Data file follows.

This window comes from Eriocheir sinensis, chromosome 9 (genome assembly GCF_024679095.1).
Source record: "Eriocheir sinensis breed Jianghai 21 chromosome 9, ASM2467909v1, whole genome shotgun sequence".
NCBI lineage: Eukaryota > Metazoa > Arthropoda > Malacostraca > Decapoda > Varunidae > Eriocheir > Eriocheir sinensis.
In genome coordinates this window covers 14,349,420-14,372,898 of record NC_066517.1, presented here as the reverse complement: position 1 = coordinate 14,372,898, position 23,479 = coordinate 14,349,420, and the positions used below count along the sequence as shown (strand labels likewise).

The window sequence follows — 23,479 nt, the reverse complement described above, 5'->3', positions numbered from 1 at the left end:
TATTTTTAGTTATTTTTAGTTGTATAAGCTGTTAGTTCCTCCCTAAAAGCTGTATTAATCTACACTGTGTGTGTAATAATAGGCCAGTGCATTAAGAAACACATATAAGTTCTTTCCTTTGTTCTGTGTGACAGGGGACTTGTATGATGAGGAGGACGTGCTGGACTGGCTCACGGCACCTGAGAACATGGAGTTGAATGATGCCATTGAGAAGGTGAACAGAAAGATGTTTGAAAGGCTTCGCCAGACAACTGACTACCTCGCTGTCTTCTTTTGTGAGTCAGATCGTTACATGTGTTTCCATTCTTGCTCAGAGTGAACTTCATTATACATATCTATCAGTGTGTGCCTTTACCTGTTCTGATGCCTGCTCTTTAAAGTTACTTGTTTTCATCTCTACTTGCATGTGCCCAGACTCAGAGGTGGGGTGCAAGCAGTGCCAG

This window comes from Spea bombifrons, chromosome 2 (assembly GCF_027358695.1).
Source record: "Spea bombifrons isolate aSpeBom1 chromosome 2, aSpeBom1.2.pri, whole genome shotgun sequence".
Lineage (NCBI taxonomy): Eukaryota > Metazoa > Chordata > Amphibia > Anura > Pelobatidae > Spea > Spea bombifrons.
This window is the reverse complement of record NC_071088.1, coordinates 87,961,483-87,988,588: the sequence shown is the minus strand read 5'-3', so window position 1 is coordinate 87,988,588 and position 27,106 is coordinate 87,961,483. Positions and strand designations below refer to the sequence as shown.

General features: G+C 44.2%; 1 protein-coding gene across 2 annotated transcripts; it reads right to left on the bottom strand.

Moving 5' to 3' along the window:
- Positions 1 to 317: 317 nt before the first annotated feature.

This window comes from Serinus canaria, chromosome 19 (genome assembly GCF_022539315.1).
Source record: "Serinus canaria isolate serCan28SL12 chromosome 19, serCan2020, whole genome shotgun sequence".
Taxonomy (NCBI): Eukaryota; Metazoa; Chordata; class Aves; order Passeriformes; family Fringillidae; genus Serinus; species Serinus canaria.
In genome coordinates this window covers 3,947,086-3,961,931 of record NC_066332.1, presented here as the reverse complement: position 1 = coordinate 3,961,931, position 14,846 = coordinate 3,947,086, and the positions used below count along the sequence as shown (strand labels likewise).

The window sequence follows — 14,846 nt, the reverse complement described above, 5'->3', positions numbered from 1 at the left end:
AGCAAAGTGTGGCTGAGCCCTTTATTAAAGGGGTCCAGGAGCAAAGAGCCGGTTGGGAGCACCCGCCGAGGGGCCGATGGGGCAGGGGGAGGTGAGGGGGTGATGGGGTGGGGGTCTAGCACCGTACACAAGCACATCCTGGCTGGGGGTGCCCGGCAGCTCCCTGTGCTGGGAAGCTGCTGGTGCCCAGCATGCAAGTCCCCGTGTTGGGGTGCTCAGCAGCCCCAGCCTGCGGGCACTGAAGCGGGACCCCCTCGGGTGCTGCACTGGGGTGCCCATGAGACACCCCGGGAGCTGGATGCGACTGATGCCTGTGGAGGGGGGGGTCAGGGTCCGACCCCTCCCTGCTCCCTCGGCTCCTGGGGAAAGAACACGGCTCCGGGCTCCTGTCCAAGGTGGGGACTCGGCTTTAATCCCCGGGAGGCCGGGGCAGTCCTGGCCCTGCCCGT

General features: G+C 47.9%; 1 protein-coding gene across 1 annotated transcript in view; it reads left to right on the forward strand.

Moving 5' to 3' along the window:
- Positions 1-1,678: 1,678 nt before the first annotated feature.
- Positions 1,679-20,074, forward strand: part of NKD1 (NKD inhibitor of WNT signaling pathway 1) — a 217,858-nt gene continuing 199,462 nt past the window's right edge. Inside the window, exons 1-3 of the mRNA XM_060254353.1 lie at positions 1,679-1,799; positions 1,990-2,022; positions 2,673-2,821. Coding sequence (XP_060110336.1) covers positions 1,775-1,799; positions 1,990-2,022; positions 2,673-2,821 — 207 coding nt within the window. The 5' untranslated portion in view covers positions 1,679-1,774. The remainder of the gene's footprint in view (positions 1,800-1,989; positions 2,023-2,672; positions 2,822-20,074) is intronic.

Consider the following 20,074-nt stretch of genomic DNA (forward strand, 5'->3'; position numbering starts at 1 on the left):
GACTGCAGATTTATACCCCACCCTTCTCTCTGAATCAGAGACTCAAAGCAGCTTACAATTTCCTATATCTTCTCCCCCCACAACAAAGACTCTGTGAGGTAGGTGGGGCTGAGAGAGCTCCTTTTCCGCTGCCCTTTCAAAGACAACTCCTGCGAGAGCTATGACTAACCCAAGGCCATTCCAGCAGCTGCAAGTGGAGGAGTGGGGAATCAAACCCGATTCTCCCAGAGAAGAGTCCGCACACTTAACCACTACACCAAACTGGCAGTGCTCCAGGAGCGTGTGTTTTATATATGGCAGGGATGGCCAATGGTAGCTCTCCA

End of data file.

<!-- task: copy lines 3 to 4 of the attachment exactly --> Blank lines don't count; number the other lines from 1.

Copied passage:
NCBI lineage: Eukaryota > Metazoa > Arthropoda > Malacostraca > Decapoda > Varunidae > Eriocheir > Eriocheir sinensis.
In genome coordinates this window covers 14,349,420-14,372,898 of record NC_066517.1, presented here as the reverse complement: position 1 = coordinate 14,372,898, position 23,479 = coordinate 14,349,420, and the positions used below count along the sequence as shown (strand labels likewise).